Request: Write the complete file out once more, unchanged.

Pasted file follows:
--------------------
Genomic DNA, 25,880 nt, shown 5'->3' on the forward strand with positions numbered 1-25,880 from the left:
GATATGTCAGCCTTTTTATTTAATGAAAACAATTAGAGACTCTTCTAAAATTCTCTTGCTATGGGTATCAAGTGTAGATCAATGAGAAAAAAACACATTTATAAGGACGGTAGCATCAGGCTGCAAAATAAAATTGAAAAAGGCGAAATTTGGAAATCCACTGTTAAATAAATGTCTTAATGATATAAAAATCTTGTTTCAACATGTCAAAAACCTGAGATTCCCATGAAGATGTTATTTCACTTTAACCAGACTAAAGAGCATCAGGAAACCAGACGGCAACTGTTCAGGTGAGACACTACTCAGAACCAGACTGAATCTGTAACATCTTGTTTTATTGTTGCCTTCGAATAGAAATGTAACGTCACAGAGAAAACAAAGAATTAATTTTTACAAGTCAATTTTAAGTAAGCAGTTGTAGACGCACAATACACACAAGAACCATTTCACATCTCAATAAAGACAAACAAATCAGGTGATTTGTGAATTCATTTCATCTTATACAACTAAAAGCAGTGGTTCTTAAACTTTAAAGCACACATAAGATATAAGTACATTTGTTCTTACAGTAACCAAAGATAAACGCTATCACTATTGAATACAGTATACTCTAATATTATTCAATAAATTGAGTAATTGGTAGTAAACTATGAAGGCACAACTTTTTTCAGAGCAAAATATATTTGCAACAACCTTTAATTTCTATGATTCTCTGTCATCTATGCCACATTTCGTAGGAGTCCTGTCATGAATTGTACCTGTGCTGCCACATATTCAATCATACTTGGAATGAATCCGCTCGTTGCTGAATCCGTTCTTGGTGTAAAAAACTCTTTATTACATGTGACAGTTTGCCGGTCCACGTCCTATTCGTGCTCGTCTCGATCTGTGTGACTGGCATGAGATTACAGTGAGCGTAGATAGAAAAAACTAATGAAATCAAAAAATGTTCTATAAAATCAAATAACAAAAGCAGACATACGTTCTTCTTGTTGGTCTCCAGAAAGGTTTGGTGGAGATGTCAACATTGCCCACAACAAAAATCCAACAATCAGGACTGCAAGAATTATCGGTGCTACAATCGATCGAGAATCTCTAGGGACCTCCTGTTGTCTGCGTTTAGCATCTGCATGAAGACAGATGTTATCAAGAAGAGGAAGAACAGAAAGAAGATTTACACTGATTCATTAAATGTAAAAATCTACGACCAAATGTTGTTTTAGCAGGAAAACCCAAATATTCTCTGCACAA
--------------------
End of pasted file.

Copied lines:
Genomic DNA, 25,880 nt, shown 5'->3' on the forward strand with positions numbered 1-25,880 from the left:
GATATGTCAGCCTTTTTATTTAATGAAAACAATTAGAGACTCTTCTAAAATTCTCTTGCTATGGGTATCAAGTGTAGATCAATGAGAAAAAAACACATTTATAAGGACGGTAGCATCAGGCTGCAAAATAAAATTGAAAAAGGCGAAATTTGGAAATCCACTGTTAAATAAATGTCTTAATGATATAAAAATCTTGTTTCAACATGTCAAAAACCTGAGATTCCCATGAAGATGTTATTTCACTTTAACCAGACTAAAGAGCATCAGGAAACCAGACGGCAACTGTTCAGGTGAGACACTACTCAGAACCAGACTGAATCTGTAACATCTTGTTTTATTGTTGCCTTCGAATAGAAATGTAACGTCACAGAGAAAACAAAGAATTAATTTTTACAAGTCAATTTTAAGTAAGCAGTTGTAGACGCACAATACACACAAGAACCATTTCACATCTCAATAAAGACAAACAAATCAGGTGATTTGTGAATTCATTTCATCTTATACAACTAAAAGCAGTGGTTCTTAAACTTTAAAGCACACATAAGATATAAGTACATTTGTTCTTACAGTAACCAAAGATAAACGCTATCACTATTGAATACAGTATACTCTAATATTATTCAATAAATTGAGTAATTGGTAGTAAACTATGAAGGCACAACTTTTTTCAGAGCAAAATATATTTGCAACAACCTTTAATTTCTATGATTCTCTGTCATCTATGCCACATTTCGTAGGAGTCCTGTCATGAATTGTACCTGTGCTGCCACATATTCAATCATACTTGGAATGAATCCGCTCGTTGCTGAATCCGTTCTTGGTGTAAAAAACTCTTTATTACATGTGACAGTTTGCCGGTCCACGTCCTATTCGTGCTCGTCTCGATCTGTGTGACTGGCATGAGATTACAGTGAGCGTAGATAGAAAAAACTAATGAAATCAAAAAATGTTCTATAAAATCAAATAACAAAAGCAGACATACGTTCTTCTTGTTGGTCTCCAGAAAGGTTTGGTGGAGATGTCAACATTGCCCACAACAAAAATCCAACAATCAGGACTGCAAGAATTATCGGTGCTACAATCGATCGAGAATCTCTAGGGACCTCCTGTTGTCTGCGTTTAGCATCTGCATGAAGACAGATGTTATCAAGAAGAGGAAGAACAGAAAGAAGATTTACACTGATTCATTAAATGTAAAAATCTACGACCAAATGTTGTTTTAGCAGGAAAACCCAAATATTCTCTGCACAA